Yet another example of why Matt Levine’s Money Stuff is a daily must read for me:
It’s always a little embarrassing to talk about presidential candidates’ plans for financial regulation, since they seem so unlikely to be enacted even if the candidate wins, but at least Bernie Sanders seems to mean his attack yesterday on Wall Street corruption, too-big-to-fail banks, and $4 ATM fees. I mean, I wouldn’t hold my breath for a complete breakup of the largest banks within the first year of a Sanders presidency, but I don’t think that President Sanders would just forget about that promise, either. And honestly I feel like the president of the U.S., if he really put his mind to it, probably could get ATM fees capped at $2? Like I can’t point you to a constitutional provision that gives the president power to set ATM fees, but I just think that the bully pulpit of the presidency extends at least that far.
There is also stuff about sending bankers to prison, turning credit rating agencies into nonprofits, capping credit-card interest rates, monkeying with the Federal Reserve, and postal banking. Sanders’s frequent refrain is “that fraud is the business model on Wall Street. It is not the exception to the rule. It is the rule.” His speech yesterday adduced a lot of examples, taking the fact that “Since 2009, major financial institutions in this country have been fined $204 billion” as evidence that they’re just committing fraud all the time. And I suppose the fines are evidence that there is a lot of fraud. But they are not evidence that the business model is fraud: They are evidence that fraud is frowned upon, and zealously punished (or at least fined).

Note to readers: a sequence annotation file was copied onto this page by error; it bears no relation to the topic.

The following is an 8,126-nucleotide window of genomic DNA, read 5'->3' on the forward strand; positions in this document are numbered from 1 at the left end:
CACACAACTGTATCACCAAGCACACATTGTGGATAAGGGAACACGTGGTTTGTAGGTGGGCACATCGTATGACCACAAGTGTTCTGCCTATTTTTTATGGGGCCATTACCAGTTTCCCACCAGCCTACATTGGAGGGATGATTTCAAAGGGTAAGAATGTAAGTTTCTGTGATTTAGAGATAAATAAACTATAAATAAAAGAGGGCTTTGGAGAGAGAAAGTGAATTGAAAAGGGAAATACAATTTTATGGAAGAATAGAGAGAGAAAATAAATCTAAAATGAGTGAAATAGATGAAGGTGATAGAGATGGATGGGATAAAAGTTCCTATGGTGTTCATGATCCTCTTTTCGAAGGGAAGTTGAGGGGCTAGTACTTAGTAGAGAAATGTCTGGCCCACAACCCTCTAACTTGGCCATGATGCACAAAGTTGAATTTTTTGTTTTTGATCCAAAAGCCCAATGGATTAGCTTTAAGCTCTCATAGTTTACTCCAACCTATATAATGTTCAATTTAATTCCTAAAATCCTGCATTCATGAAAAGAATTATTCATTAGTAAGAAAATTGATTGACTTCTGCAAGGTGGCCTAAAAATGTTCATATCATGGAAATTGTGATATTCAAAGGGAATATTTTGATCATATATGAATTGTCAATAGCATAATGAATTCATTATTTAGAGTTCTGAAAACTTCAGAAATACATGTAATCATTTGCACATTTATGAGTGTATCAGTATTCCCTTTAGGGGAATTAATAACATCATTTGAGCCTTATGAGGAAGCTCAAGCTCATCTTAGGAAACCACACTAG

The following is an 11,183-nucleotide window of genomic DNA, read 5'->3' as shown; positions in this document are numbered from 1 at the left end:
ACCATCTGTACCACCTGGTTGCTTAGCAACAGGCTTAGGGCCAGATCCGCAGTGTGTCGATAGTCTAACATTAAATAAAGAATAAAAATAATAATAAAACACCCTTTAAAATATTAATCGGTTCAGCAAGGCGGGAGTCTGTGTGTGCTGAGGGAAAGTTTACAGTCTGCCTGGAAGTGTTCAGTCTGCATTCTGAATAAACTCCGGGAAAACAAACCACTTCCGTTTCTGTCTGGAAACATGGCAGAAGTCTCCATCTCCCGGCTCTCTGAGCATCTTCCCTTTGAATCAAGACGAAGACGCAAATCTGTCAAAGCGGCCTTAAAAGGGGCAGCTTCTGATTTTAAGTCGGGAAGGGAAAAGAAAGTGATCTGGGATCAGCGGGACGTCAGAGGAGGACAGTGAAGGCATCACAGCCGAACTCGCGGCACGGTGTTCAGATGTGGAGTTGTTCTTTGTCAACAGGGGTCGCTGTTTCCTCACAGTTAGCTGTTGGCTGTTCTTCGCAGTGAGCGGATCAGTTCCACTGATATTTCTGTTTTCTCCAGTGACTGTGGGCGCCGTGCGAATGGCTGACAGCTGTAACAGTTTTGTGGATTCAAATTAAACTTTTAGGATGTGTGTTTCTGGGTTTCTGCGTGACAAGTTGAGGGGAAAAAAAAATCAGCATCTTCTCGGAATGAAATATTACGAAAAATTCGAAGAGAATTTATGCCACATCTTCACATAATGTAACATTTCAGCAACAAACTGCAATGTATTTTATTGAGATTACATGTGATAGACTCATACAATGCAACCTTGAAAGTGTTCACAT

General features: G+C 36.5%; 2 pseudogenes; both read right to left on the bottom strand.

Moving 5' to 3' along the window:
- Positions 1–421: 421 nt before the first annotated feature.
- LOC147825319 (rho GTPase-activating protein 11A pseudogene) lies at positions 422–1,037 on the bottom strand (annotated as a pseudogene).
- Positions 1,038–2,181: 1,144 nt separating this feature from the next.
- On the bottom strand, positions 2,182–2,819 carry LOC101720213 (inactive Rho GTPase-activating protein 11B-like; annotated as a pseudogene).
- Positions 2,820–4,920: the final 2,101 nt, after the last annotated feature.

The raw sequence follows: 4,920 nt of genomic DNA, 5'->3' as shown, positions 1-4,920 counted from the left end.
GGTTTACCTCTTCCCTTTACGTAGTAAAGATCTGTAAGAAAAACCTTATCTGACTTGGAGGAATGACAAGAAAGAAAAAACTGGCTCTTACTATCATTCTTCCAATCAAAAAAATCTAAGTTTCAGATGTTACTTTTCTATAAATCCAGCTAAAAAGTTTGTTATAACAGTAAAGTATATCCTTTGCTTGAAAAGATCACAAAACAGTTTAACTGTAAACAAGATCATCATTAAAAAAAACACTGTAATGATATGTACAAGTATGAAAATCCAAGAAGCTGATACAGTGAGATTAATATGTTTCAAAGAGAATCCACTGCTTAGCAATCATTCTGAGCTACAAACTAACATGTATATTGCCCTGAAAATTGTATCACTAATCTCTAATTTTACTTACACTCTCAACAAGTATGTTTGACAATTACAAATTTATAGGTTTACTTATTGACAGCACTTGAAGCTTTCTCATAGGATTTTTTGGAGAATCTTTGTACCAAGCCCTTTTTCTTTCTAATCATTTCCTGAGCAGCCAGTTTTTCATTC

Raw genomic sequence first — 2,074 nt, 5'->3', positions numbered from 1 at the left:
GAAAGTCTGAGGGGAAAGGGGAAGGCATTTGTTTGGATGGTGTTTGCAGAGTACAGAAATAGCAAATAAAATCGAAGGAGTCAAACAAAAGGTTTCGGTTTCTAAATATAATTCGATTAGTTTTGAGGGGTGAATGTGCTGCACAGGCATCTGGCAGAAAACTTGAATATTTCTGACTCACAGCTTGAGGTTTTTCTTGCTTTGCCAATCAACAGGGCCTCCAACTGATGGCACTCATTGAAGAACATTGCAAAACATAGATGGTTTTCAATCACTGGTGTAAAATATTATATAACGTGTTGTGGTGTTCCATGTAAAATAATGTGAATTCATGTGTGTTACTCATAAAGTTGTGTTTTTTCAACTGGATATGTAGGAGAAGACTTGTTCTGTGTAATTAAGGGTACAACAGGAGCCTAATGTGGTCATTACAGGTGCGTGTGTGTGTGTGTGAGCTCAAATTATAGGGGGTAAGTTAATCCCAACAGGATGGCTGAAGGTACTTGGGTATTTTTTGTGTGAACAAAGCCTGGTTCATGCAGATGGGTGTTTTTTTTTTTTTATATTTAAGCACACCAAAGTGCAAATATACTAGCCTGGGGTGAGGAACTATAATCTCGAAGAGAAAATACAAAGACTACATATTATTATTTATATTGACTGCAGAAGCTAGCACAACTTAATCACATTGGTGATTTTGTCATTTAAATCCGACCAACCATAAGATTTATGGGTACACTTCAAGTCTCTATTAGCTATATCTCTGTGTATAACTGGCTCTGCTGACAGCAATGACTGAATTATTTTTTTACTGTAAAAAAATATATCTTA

I like to point out that the area of American life whose business model is actually fraud — where the way to succeed is by lying, and where lying is not only consequence-free but constitutionally protected — is actually politics. If the government were fined for every time a politician lied about the benefits of a program, or for every time it funded tyranny or conflict, those fines would get above $204 billion really quick.
That said: “JPMorgan Chase & Co. will pay $48 million to settle the last in a series of missteps in its handling of foreclosures after the 2008 credit crisis, according to the Office of the Comptroller of the Currency.”
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Levine on Fed Day (December 16th, 2015)